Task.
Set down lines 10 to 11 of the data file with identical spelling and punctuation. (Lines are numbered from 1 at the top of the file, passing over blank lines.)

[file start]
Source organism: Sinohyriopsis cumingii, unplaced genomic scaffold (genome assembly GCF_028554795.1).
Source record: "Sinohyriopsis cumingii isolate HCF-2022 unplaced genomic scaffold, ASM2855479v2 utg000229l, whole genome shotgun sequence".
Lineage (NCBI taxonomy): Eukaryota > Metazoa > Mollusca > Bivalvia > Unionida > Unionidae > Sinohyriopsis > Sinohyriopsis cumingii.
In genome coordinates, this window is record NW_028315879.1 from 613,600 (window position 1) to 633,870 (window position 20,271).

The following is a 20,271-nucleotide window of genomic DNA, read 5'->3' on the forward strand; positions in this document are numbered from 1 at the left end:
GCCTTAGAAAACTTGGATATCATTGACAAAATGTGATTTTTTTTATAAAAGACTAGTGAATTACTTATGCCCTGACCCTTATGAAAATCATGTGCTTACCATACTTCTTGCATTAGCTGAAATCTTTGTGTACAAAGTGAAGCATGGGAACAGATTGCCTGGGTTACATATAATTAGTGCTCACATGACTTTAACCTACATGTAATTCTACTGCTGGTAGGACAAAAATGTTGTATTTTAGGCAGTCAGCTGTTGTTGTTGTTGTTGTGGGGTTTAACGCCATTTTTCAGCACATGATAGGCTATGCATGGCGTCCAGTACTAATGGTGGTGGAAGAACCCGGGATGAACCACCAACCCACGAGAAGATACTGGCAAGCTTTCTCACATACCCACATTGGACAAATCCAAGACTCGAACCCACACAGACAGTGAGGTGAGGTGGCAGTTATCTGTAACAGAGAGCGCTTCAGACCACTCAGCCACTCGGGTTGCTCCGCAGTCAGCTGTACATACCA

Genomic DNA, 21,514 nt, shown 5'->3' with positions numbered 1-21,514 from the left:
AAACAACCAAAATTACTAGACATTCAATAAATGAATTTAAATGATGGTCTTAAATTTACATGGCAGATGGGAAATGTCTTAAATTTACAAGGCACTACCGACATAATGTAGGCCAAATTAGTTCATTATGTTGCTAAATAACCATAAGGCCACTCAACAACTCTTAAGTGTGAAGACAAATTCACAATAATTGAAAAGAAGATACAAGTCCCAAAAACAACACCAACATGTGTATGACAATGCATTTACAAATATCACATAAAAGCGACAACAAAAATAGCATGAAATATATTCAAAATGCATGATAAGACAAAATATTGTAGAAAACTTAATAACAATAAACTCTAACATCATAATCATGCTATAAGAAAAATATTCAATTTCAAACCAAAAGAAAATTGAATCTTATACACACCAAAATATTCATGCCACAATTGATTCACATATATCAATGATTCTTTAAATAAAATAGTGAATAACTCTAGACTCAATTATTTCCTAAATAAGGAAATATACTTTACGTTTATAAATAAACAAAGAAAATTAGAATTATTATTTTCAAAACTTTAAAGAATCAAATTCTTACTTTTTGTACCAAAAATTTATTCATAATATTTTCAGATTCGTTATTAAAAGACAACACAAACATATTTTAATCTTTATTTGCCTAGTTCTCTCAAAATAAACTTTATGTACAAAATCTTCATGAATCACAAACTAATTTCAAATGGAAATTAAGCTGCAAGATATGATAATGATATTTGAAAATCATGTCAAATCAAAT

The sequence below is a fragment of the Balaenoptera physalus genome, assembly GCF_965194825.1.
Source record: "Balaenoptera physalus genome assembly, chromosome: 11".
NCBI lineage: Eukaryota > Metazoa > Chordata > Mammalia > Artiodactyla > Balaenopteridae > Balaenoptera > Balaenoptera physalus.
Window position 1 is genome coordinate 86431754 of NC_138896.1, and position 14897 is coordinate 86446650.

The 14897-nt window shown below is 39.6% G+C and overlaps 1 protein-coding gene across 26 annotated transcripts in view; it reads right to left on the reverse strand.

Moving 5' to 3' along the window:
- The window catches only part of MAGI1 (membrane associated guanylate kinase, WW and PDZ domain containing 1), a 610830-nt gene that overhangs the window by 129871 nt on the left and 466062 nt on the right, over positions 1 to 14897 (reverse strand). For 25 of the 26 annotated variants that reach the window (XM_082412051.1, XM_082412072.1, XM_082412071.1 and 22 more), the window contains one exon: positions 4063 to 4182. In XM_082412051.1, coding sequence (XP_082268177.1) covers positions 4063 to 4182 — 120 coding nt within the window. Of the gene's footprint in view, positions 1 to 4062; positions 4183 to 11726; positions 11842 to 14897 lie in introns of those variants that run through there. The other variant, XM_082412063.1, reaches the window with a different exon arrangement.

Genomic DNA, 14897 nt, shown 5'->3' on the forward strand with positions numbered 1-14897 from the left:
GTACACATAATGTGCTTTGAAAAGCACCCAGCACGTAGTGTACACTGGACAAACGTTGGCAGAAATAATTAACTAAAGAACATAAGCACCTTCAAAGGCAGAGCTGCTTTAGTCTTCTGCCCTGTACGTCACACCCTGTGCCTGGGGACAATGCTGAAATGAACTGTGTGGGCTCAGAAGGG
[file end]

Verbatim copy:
Source record: "Balaenoptera physalus genome assembly, chromosome: 11".
NCBI lineage: Eukaryota > Metazoa > Chordata > Mammalia > Artiodactyla > Balaenopteridae > Balaenoptera > Balaenoptera physalus.